HealthifyMe's Tushar Vashisht on why running out of money was blessing in disguise

In an episode of Prime Venture Partners Podcast, Tushar Vashisht, Co-founder and CEO, HealthifyMe, recalls his journey of change how India eats and the challenges that came along the way.

HealthifyMe's Tushar Vashisht on why running out of money was blessing in disguise

Sunday April 16, 2023,

4 min Read

HealthifyMe’s journey started with Tushar Vashisht’s personal need to lose weight and get fit.

“When I joined Aadhar, I'd come back to India after nearly a decade abroad and I just ballooned up in size. I gained 25 kg of weight,” the Co-founder and CEO of HealthifyMe tells Shripati Acharya, Managing Partner of Prime Venture Partners, in an episode of Prime Venture Partners Podcast.

“And while I was beating myself up about it initially, when I looked around and I read the stats, turns out I wasn't the only one. The whole world, unfortunately, has become an increasingly obese and overweight place,” he adds.

During his weight loss journey, Vashisht realised the need for tools and solutions to help others manage and keep track of their lifestyle, metabolic health, and fitness.

He started using Microsoft Excel to track Indian food and its calorific values, micro-nutrients, and macro-nutrients. Soon enough, the project had grown beyond Excel Vashisht he turned to Google Sheets, then a website, and eventually, an app.

What was driven by a personal experience, today, has become a healthtech company with 35 million registered users and a quarter of a million paying subscribers.

Acquiring customers

HealthifyMe is a classic case study of a B2C premium model.

Getting people to change their behaviour is a tough ask, and that was the challenge the team faced while developing the product. So, HealthifyMe started onboarding customers by making their app free.

Vashisht spent the first four years just building the free solution, enabling customers to interact and find value in fitness.

"We started monetising to further accelerate our consumer's journey towards their goals and behaviour change objectives, which was the human coaching component," he explains.

As the customer doesn’t have to do anything at all to start engaging with the brand and its products, it enabled them to acquire customers effectively.

"The genesis of it was having a pre-app that also allows for good LTVs (loan-to-value ratio) in the business because once you're done with your paid subscription, you don't have to completely churn out and forget about us as a brand,” says Vashisht. “You can continue the free journey with us all the time, but our free app is a tremendous source of engagement as well as of acquisition."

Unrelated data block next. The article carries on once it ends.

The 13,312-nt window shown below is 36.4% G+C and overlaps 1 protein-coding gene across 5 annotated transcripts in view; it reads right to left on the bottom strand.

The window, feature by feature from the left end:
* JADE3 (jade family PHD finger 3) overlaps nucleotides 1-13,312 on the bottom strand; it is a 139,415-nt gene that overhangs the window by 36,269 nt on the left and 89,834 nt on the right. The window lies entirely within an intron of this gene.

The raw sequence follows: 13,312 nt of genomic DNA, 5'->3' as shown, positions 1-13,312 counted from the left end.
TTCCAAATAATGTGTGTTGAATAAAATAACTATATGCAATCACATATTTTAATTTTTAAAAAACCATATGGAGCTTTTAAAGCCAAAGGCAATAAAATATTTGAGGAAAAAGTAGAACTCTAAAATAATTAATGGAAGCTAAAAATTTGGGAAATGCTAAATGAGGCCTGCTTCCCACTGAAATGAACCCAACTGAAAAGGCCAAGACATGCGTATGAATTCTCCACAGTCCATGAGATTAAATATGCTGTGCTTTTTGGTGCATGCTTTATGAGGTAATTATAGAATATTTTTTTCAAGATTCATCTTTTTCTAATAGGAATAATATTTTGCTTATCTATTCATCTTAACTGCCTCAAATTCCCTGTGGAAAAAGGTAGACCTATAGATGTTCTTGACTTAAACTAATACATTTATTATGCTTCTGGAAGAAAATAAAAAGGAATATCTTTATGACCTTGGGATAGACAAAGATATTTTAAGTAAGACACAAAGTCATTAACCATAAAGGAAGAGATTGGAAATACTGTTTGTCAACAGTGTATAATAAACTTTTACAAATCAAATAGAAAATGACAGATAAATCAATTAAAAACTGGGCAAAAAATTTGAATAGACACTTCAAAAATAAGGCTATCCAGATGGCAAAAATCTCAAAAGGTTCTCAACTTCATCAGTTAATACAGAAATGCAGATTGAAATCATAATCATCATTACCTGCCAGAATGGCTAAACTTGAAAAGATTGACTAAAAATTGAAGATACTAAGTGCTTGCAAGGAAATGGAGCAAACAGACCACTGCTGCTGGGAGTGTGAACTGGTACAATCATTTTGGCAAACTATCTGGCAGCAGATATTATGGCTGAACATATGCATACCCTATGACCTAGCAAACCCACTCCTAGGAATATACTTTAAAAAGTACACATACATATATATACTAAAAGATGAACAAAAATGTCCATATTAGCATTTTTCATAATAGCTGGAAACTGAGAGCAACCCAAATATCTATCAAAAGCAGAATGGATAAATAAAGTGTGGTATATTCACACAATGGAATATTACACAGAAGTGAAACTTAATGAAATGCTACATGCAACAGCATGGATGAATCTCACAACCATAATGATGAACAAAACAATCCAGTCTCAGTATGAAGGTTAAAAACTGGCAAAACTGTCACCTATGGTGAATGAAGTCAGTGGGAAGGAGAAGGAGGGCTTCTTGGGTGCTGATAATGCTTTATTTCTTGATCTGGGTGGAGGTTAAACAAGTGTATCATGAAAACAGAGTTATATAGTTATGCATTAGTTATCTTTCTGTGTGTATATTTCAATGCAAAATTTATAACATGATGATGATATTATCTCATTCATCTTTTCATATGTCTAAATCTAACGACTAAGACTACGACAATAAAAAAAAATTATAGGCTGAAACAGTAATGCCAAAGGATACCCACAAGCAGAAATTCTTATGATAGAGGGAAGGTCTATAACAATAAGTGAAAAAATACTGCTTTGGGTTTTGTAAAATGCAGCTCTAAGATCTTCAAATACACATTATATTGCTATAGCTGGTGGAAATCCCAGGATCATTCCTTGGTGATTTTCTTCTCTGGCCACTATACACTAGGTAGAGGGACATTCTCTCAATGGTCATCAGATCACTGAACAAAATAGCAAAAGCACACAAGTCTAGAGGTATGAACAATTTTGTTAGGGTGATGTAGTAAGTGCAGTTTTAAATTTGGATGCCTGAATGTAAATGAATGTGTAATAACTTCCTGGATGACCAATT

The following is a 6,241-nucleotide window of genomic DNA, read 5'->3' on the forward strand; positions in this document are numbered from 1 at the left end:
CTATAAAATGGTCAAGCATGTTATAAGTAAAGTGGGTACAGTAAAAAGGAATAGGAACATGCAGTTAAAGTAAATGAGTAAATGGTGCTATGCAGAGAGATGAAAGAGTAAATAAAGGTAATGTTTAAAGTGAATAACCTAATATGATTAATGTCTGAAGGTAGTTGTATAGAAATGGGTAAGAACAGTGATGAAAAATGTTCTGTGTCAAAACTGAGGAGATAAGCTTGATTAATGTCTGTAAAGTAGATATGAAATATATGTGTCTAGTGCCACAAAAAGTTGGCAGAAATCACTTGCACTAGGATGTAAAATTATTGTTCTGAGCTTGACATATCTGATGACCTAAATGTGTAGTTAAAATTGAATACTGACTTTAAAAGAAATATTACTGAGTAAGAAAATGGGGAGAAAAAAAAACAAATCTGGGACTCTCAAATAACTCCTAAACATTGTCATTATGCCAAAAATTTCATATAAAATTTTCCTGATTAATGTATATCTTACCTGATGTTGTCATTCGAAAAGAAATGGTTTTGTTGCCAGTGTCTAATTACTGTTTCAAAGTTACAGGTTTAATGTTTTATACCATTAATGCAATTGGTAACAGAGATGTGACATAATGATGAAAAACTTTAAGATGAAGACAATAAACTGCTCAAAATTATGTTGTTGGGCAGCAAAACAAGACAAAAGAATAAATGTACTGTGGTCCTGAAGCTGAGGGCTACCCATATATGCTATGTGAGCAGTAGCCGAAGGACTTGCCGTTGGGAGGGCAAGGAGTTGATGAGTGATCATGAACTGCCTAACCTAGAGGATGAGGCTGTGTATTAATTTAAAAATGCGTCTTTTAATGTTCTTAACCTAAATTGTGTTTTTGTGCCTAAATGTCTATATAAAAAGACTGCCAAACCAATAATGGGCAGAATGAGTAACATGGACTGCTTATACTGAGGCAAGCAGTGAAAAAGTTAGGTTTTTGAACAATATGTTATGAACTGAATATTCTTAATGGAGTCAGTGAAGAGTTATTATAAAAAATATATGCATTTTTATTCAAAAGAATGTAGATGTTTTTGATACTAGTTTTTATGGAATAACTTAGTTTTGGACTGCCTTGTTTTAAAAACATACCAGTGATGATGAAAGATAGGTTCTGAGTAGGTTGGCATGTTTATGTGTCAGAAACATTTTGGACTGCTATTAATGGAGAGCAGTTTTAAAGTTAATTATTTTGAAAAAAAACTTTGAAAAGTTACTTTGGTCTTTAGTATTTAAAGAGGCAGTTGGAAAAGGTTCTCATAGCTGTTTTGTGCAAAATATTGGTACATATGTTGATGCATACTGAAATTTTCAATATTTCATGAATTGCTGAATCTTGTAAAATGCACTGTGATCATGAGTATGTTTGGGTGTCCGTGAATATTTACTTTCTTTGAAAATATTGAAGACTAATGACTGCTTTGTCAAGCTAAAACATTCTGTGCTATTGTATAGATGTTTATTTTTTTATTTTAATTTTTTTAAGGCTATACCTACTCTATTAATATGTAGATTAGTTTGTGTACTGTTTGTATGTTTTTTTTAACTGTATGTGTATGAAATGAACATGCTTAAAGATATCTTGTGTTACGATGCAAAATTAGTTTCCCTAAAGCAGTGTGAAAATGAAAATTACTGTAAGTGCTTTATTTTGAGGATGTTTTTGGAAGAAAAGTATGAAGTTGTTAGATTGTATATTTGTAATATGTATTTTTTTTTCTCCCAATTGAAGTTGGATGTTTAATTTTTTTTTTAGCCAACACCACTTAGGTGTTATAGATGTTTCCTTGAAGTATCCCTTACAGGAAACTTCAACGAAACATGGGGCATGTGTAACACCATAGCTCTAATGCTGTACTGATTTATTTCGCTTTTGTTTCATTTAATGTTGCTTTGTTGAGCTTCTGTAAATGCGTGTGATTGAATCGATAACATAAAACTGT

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Running out of money

"If there's anyone who's tuning in who's, like, just at the early days of starting a company, you should probably know that you are going to run out of money at some point or the other in this journey," he cautions.

Vashisht says that the first time a founder runs out of money can be scary, but it is also a good right of passage—like one of the milestones you need to cross.

Three years into building HealthifyMe, the company was missing a revenue model with no means to monetise the app. The CEO recollects how difficult it was to deal with being at the edge.

"Anything that you do might be the last time you're doing it so that, you know, death (of the company) is a reasonable possibility. That when it comes, it's not like a complete shock that you know complete shutdown is a decent possibility. The second piece is that running out of money does not have to equal death," he says

Looking back

Vashisht gave a few insights into the mistakes he made ten years ago. He wishes he could have been calmer and patient through crises, especially the first hurdles—launch or demo fail, running out of money initially, or the first time a key employee quit.

"I would've told myself that, look, there'll be a lot more failure than there'll be successes before the eventual success comes in. So, be ready for that along the way, and don’t let it bother your head so much. It’s all part of it,” he says.

Apart from this, he says he would've spent more time on hiring and maintaining good talent. Lastly, he wishes that he could’ve been more aggressive about his ambitions and would’ve thought big.

You can listen to the episode here.

Time stamps:

01:30: HealthifyMe’s inspiration: Aadhaar and Rs 100 a Day

07:00: From Google Sheets to website to a mobile app

13:00: Who is the most effective: Human, AI or human+AI?

18:00: Near-death experiences in the life of a startup

27:00: “Too much money can harm a company”

32:00: AI, healthtech and the next trillion-dollar company

37:15: Time for less noise and more efficient growth

Edited by Kanishk Singh